Do not panic, though! A dropped stitch really isn’t that hard to fix. Especially when the project is still on the needles and you’re not dealing with patterning and shaping. So, in this tutorial, I’ll show you how to fix a dropped stitch in the middle of a piece of stockinette knitting.

Materials used

Yarn: * Paintbox Yarns Simply DK, a good value, good quality 100% acrylic yarn, here in the color 142 Tea Rose.

A crochet hook in the same size or slightly smaller than your knitting needles. For example this * Pony Aluminum Crochet Hook in size 4 mm.

Fixing a dropped stitch step by step

1. First, grab your crochet hook and catch the fallen stitch before it ladders even further down!

A fallen stitch!

2. Take a look at the last stitch that sits correctly in the fabric and the stitch directly below it: Here we have stockinette stitch. This means that we, therefore, insert the crochet hook through the stitch from the front to the back.

Catch the wayward stitch with your crochet hook.

3. Next, insert the crochet hook underneath the thread directly above the dropped stitch…

Catch the next thread.

4. … and pull the thread through the loop already on the hook to make a new knit stitch.

Pull the loop through.

5. Repeat steps 4 and 5 (for stockinette) until you have run out of threads to pull through.

All fixed!

6. Place the stitch back on the knitting needle and continue knitting as if nothing happened!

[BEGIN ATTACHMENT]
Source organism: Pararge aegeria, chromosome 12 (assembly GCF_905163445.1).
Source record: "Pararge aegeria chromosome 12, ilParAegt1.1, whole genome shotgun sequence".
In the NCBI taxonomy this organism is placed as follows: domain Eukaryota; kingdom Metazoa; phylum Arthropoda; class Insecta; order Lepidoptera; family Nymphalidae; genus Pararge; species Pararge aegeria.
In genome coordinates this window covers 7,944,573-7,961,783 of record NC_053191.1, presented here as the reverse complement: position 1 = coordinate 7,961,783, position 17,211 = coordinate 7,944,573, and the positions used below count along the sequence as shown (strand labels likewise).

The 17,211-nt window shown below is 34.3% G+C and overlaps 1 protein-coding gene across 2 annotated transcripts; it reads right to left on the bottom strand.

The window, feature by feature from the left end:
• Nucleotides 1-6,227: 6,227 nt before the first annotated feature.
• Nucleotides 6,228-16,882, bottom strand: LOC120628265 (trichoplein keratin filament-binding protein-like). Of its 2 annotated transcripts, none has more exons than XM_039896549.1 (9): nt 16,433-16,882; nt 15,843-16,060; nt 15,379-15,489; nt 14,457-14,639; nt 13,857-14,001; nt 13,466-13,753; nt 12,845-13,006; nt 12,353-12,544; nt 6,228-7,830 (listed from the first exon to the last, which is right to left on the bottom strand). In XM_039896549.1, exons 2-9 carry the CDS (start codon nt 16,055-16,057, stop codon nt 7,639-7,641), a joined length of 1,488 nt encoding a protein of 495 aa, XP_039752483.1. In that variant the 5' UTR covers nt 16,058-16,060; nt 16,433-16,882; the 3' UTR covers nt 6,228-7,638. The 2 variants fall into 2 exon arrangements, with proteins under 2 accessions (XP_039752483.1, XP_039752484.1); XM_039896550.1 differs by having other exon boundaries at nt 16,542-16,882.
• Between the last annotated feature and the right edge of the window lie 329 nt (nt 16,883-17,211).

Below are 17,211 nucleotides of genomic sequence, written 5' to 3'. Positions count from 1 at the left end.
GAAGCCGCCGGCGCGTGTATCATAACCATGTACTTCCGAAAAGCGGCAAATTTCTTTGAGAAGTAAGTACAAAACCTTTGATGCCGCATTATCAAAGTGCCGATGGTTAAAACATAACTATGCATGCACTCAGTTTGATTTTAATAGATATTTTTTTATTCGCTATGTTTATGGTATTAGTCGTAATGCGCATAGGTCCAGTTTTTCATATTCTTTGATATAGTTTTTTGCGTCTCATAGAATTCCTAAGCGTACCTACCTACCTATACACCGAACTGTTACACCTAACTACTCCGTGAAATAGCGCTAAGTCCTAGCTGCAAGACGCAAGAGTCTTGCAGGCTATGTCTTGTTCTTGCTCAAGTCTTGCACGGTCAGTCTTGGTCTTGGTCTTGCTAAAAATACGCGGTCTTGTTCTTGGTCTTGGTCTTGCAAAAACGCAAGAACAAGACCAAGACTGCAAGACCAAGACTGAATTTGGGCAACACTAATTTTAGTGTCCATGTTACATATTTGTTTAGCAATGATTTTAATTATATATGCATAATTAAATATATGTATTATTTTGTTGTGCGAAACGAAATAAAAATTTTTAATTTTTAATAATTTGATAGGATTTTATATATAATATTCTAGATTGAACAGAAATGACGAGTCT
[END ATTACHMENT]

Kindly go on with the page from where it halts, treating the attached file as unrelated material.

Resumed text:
Tutorial - fixing a dropped stitch

An that’s all there is to it! Really not that hard, right?

Patreon logo

Thanks to my Patreon supporters for bringing you this freebie! Creating quality patterns and tutorials is a lot of work and resource-intensive. However, I find it important to give you free content like this tutorial. Thanks to the generous support of my Patreon supporters I can make it happen. Thank you, patrons! Click here to join, or click here to read more about La Visch Designs on Patreon.

11 Sep

tutorial – working the ptbl stitch

tutorial - working the ptbl stitch

Disclosure: This post contains affiliate links. This means that at no extra cost to you, I may receive a commission if you purchase something through these links. I’ve indicated these links with an *.

The purl through the back loop stitch (or ptbl for short) is a variation of the purl stitch. It creates a twisted stitch by slightly turning the stitch while you work it. I’ve used the ptbl in some of my patterns, for example in the Art Deco shawl pattern.

And while it isn’t a hard stitch to work, it can be a tad tricky if you’re not familiar with how to work into that back loop of a stitch. So, for that reason, it’s a good idea to get that straight. If you look at the picture below, you can see that the first stitch on the needle consists of a loop of yarn, straddling the needle. The “leg” facing is what we call the “front loop”. Likewise, the “leg” at the back of the work is the “back loop” one.

The front and the back loop of a stitch

Materials used

Yarn: * Paintbox Yarns Simply DK, a good value, good quality 100% acrylic yarn, here in the color 125 Spearmint Green.